The dying Virginian summer held on to its intensity in the idiosyncratic fashion of a Southern drawl, languidly carrying on towards fall. The heat hung in the air along with the thick moisture August provides. As the seconds dragged closer to midnight, the temperature still dawdled in the low-nineties. It had been this way for some weeks now, at least ten days. It was hard to keep track of time when each moment was just as oppressively hot as the next, and no degree of vegetation could shield one from the immeasurable radiation pouring down, trapped by the vapors in the air. Day transitioned into night and back again. The weather stayed the same. It became another obstacle for Agent Robins’s re-initiation.
The “field trips” ran some twelve to sixteen hours long for however many days until the mission was completed. The team might have to cover anywhere from eight to twelve miles a day through the heavy terrain. It had been almost fifteen years since she first stepped foot on the Farm to begin her training. Though she still maintained good physical conditioning on her own, returning to the field was a different matter all together. It required not only a special degree of corporeal attention, but cognitive as well.
Her training returned within the first few hours of her inaugural day, though: how to spot markers of roaming enemies and avoid tripwires or makeshift landmines, the best field techniques for keeping the body temperature low and feet dry, how to stay agile and silent with fifty-pound equipment (most of it unnecessary in the real field, but added in training to antagonize trainees) and sift through the forest’s white noise to tune in on footsteps, and mostly, she remembered the importance of battlefield equanimity.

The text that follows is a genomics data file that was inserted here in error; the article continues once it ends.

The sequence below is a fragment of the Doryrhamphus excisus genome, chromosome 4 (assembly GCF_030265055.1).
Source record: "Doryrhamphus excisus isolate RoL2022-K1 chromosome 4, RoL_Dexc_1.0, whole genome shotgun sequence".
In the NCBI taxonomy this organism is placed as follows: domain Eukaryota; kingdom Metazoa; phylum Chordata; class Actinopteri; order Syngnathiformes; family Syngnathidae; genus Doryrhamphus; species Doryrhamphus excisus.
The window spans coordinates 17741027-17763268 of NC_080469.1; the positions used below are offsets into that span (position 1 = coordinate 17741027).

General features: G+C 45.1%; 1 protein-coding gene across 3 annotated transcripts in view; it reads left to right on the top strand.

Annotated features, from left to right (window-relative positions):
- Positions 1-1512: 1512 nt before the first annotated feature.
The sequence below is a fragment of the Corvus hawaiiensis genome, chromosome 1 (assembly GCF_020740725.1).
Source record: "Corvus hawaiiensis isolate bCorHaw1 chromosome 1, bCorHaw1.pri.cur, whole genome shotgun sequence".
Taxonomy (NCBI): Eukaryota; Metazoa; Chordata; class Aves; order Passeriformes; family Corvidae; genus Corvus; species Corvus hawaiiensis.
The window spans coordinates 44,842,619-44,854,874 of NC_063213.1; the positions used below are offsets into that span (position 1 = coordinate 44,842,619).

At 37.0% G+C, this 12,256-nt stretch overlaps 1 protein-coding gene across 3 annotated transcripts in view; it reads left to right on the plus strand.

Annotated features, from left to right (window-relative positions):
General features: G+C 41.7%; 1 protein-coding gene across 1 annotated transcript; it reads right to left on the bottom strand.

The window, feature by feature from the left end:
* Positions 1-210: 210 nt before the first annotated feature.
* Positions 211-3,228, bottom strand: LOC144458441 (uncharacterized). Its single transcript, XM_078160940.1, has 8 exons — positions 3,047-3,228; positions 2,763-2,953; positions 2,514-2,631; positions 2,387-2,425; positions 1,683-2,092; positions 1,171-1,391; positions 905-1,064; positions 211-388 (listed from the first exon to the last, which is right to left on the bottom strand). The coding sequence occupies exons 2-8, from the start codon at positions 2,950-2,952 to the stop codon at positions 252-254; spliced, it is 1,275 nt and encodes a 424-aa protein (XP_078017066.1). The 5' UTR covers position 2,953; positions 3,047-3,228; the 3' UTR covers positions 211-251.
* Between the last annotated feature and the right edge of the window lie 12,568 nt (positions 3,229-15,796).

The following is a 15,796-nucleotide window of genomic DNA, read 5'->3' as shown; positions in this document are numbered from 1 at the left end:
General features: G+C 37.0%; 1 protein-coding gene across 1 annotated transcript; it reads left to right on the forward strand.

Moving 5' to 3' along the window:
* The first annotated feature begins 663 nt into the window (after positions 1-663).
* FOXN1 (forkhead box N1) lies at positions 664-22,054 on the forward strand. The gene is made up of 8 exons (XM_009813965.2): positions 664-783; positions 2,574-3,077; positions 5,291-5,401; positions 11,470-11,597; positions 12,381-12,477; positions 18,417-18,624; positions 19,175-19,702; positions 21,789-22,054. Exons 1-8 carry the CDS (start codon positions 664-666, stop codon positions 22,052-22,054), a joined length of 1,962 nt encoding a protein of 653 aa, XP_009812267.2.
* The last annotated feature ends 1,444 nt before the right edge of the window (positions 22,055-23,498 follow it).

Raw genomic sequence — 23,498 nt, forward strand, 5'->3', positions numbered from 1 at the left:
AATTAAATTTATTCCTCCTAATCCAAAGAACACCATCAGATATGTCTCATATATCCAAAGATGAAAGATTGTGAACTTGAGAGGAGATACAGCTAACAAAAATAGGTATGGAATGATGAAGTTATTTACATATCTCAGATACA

It was a simple mission: track a group of ELN fighters, maybe six to ten strong, and eliminate them. But the days were cruel. One of the recruits suffered a bad sunburn on his arms and neck, he never slept well as a result. Most were exhausted by the continuous deluge of thick heat and traveling up steep hills and back down into valleys. They never complained, to their credit, but they were too slow. They would never catch the target at their current pace, and they risked being spotted if they moved too slowly—there were always more. Agent Robins knew by the trail size (which also gave away the formation), and few bits of trash left behind, the enemy’s numbers were fluctuating wildly anywhere from ten to twenty or more. The new recruits did not notice. Outnumbered, they would have to use the environment to their advantage.
That night, she encouraged the team leader to press on. Brady Copeland, graduated from Stanford with degrees in International Politics and Botany, former wrestler, admirable IQ, considers himself a gentleman, the typical red-meat All-American attributes that get selected for the agency. “Genetically-Modified Boy Scouts,” her mentor used to say.
“But how?” he looked up at her. He was laying down, seconds from sleep.
“We’ll track by moonlight, and perform night raids.”
He thought about it. He looked over to the other team members, some already sleeping. It had been an especially long day, and even though the index was still pushing into the high-eighties, most fell asleep from pure exhaustion. He shook his head. “It’s against the mission guidelines.”’